Refusal to Stay Pending CBM Unusual
Last week I discussed the creation of a “Track B” docket by the Eastern District of Texas (EDTX) and explained how this docket could force some defendants away from the more cost effective alternatives of the USPTO’s Patent Trial & Appeal Board (PTAB). On the heels of the Track B announcement, the Court issued a second denial of a stay of the patent dispute between VirtualAgility Inc., v. Salesforce.com Inc., et al. (here) pending PTAB review. In this case, a Covered Business Method (CBM) challenge was filed against the patent at issue. By way of reminder, CBM is the proceeding created by Congress that does all but mandate a stay pending CBM…..at least outside of Texas.
The CBM proceeding is noteworthy in several respects, but perhaps of greatest interest to patent challengers is the degree to which courts are expected to defer to the USPTO. That is to say, when faced with the decision to stay or proceed to trial on a qualifying business method/e-commerce patent, Congress was very emphatic throughout the legislative history that a stay is justified in almost all circumstances. If there were any question as to the intent of Congress, an unsuccessful movant was given the right of de novo interlocutory review to the CAFC.
It would seem unlikely that a district court would deny a motion to stay pending CBM proceedings only to have the certain interlocutory review effectively provide the same relief. Indeed, the CBM proceeding will only advance further by the time the CAFC considers the matter on de novo review. Yet, that is exactly what is happening in VirtualAgility.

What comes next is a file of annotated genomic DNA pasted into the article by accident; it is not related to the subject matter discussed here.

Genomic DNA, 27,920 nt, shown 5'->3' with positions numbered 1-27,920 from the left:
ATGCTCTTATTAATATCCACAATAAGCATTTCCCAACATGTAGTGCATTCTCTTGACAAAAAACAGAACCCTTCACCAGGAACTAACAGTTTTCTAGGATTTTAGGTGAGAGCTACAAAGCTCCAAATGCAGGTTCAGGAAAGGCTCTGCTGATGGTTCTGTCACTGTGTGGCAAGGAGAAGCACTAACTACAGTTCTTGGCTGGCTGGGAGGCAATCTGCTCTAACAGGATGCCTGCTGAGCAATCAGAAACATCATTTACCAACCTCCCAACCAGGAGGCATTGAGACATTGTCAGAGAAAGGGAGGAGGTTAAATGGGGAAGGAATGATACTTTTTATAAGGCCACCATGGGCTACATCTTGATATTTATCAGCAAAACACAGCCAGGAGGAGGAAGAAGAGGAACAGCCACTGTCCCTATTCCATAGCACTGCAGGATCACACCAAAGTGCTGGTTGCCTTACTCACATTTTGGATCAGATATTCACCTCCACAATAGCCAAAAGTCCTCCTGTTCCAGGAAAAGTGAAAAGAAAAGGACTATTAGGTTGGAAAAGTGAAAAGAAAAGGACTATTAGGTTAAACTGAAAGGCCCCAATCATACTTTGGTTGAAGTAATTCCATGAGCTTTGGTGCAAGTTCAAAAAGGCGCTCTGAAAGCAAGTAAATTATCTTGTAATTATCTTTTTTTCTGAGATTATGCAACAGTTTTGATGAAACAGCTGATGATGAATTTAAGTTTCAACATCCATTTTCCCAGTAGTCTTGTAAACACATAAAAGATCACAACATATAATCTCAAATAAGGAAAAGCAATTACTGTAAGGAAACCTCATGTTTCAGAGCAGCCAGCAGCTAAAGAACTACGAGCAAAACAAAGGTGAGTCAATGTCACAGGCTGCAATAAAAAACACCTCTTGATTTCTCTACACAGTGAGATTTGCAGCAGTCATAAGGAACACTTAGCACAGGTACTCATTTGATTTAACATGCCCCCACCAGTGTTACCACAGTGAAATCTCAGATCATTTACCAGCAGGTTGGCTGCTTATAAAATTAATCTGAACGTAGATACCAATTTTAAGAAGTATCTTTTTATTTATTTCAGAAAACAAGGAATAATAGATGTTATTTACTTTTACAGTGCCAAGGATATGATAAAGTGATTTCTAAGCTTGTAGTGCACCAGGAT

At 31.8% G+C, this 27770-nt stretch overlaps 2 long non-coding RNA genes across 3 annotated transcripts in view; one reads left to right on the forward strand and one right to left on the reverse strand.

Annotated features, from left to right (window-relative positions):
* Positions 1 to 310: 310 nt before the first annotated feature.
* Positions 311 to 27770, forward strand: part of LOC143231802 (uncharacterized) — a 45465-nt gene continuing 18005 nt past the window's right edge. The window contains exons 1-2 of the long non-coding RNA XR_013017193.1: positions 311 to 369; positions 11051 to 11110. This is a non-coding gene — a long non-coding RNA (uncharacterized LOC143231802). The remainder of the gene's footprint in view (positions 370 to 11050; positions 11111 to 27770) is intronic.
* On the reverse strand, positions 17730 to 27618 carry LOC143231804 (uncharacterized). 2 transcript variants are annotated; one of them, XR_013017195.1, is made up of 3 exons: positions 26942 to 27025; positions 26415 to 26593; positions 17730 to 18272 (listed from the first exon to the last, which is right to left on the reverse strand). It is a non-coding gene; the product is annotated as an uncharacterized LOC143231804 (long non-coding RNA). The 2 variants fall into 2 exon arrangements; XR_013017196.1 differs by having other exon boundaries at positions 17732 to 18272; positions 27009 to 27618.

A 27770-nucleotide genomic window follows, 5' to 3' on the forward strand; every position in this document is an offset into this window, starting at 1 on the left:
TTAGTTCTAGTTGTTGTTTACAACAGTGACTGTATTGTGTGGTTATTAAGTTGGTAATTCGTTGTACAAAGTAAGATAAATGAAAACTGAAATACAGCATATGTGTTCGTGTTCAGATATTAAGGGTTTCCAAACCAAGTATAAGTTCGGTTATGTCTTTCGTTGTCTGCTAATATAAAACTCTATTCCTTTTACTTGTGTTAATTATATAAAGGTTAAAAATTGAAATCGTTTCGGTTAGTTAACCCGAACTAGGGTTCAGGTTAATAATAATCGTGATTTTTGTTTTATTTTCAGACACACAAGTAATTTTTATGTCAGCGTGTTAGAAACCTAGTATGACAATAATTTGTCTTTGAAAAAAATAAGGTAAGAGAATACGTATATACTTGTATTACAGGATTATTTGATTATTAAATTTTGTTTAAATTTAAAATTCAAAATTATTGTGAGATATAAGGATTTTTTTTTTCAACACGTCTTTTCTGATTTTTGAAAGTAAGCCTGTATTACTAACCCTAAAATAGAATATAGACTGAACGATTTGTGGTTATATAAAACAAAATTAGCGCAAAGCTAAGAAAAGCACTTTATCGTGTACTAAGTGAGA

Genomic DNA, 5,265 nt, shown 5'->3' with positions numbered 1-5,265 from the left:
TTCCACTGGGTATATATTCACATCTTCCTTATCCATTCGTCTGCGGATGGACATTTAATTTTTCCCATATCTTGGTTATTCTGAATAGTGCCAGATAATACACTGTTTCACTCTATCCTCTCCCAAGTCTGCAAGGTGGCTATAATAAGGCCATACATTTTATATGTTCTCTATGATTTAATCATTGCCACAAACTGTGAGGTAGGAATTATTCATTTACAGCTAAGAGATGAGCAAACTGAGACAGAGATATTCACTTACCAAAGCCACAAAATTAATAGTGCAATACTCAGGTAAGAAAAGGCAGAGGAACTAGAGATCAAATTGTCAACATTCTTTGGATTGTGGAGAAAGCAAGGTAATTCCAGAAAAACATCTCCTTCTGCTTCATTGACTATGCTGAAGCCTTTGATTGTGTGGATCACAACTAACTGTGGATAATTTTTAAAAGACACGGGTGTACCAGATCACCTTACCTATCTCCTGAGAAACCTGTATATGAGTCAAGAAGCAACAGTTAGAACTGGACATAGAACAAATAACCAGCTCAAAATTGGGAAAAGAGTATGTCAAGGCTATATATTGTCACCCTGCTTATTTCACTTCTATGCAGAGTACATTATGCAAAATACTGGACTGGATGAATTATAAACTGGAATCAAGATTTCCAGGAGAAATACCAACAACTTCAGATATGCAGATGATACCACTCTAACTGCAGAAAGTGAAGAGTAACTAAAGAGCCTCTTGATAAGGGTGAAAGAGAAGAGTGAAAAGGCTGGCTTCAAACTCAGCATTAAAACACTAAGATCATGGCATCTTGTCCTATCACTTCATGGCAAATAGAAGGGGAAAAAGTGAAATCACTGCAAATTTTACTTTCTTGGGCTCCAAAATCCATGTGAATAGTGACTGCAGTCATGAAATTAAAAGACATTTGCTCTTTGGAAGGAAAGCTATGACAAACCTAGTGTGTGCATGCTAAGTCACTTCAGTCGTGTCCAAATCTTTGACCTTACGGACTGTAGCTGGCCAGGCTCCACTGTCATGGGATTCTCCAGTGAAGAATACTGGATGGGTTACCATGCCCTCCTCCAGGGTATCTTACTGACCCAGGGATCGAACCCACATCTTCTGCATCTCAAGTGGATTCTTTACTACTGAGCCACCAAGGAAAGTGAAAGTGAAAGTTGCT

Salesforce.com sought CBM review of the VirtualAgility patent in CBM2013-00024 in May of 2013 and instituted in November of the same year. Since the initial motion to stay was denied and appealed to the CAFC, the patentee has even attempted to amend their claims. Final oral argument is scheduled before the PTAB in July. Yet, the EDTX strangely continues the case (in limited respects as the CAFC has issued a temporary stay), even noting the need for supplemental construction should the amended claims survive.
Of note, the Court explains:
That Congress instituted a four-factor test, rather than an automatic stay provision, under AIA § 18(b) speaks volumes about Congressional intent that such a stay is not a given but “must rest on the facts of each particular case.” VirtualAgility, Inc. v. Salesforce.com, Inc., 2:13-CV-00011-JRG, 2014 WL 94371, at *2 (E.D. Tex. Jan. 9, 2014) (citing Sightsound Techs., LLC v. Apple, No. 11–1292, 2013 WL 2457284, at *1 (W.D. Penn. June 6, 2013)).
. . .Defendants assert that the motion to amend “further underscores how issues are simplified (AIA factor 1), and burdens are reduced (AIA factor 4),” because, absent a stay, “this Court could be faced with new claims to construe on the eve of trial.” (Dkt. No. 144 at 1 (emphasis added).) This result, however, will only occur if the PTAB finds some or all of the original independent claims unpatantable, thereby necessitating the proposed amendments. Defendants made no attempt at showing how such conditions triggering the amendments would likely arise. Nor have they challenged the Court’s previous finding that cancellation of some or all the claims was unlikely . . .
The claims of the patent are rejected on 101 and 102 grounds. Should make for an interesting CAFC decision in the weeks ahead that I predict will change the perspectives of the EDTX on CBM proceedings.